About 8 years ago I was invited to a dinner organised by a VC firm in London. It was a discussion dinner with a few entrepreneurs and investors talking about current trends and topics in technology.
When I looked at the attendees list profiles, one particular person caught my attention, lets call her Kelley.
Her profile stated:
“Kelley is one of the world’s foremost experts in user experience. She is a Silicon Valley thought leader who has advised many of the largest global B2B and B2C corporate web sites and ecommerce initiatives. Her firm has worked with many of the most successful digital entertainment companies including AOL, Microsoft, HMV, Sony, BSkyB, MTV, Universal Records and others.”
I was “intrigued” to meet this expert and thought leader, and rightly so, she was charming and a true expert, not only on user experience, but pretty much on everything. Throughout the evening she told us what is wrong with most successful companies in the world, it went something like this:
Amazon is shit, they are not going to be around much longer…
eBay are crap, they don’t know what they are doing…
Google is totally useless…
No one’s going to use Facebook…
There was no particular explanations behind these statements, thought I suspect that these companies were mostly doomed as they didn’t enlist her user experience ‘expertise’ to fix their problems.
Thankfully there was something positive, it was about the music startup that she was building at the time and how it would revolutionise everything from music to e-commerce to social networking and content. Sadly that company never launched to show us how it’s all done by the “experts”.
The reason I remembered this story is because last week, I had a meeting with one of these user experience ‘experts’. Someone who came to my office and spent over an hour criticising every aspect of our website. He criticised everything, the fonts, the colours, the images, the navigation, the login options, everything… After about an hour, he suggested that as he can already see how much value I am getting from this conversation, I should hire him as a consultant at $170 per hour. I am still considering it…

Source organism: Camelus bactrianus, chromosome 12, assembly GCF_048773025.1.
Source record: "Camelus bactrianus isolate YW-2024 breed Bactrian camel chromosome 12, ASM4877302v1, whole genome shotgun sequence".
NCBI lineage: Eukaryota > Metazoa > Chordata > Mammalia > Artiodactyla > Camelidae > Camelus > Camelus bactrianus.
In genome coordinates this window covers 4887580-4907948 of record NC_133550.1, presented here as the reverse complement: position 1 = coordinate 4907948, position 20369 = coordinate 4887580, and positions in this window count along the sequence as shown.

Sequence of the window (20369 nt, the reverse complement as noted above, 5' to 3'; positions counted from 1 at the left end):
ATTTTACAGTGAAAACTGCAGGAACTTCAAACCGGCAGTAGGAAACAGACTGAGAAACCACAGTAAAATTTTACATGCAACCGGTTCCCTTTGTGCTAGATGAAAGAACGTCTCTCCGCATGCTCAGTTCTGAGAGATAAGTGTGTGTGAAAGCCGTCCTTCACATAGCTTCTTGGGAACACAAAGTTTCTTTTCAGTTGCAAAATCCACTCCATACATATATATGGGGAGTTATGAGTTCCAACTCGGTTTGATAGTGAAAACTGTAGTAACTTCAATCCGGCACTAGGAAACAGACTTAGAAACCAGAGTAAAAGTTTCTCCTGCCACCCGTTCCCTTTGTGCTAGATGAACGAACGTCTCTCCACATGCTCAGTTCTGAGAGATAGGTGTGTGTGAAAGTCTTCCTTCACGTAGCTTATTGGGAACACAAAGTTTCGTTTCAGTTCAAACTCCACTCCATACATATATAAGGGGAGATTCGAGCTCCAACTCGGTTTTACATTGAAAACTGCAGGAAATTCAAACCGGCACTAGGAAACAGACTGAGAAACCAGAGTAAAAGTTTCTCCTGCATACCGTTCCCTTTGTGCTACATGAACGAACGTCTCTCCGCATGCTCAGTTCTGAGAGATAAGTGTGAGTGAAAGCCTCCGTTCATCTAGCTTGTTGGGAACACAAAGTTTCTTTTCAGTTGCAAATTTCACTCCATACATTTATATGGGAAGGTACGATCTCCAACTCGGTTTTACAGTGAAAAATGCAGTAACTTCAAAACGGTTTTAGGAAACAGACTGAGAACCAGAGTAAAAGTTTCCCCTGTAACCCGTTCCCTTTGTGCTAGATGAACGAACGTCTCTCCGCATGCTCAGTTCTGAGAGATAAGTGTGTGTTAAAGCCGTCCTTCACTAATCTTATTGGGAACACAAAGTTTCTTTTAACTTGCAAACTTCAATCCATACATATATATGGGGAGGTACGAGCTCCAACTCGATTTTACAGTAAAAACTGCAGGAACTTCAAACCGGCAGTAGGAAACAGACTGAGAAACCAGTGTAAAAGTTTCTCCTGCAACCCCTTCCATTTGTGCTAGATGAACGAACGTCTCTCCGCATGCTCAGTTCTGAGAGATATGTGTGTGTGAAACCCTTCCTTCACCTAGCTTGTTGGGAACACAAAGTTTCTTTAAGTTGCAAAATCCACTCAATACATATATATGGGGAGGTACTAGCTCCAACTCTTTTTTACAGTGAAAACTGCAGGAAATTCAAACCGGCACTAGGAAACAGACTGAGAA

This made me think, perhaps I can be an ‘expert’ too, for example a car expert:
Porsches have a stiff suspension and the seats are too low — therefore they are shit.
Ferraris’ back seat is too small and it is hard to put in a baby seat — therefore they are useless.
Anyone can criticise and scrutinise anything, in fact it is easier to be negative then positive, but baselessly criticising everything doesn’t make you an expert, it makes you a grumpy douchebag.
So WTF is a user experience expert anyway. The English dictionary defines an expert as:
“A person who is very knowledgeable about or skilful in a particular area”
Doesn’t sound that it is related to aimlessly criticising everything in your field of expertise.
In reality the only path to being knowledgeable or skilful is having done it before. You may be good with UX design, but unless you have worked on something that’s used by millions of people and/or generates millions of $ in revenue, you are most likely not a user experience expert.
So if you think you can do it better then anyone else, go and build something awesome and show us all how it’s done.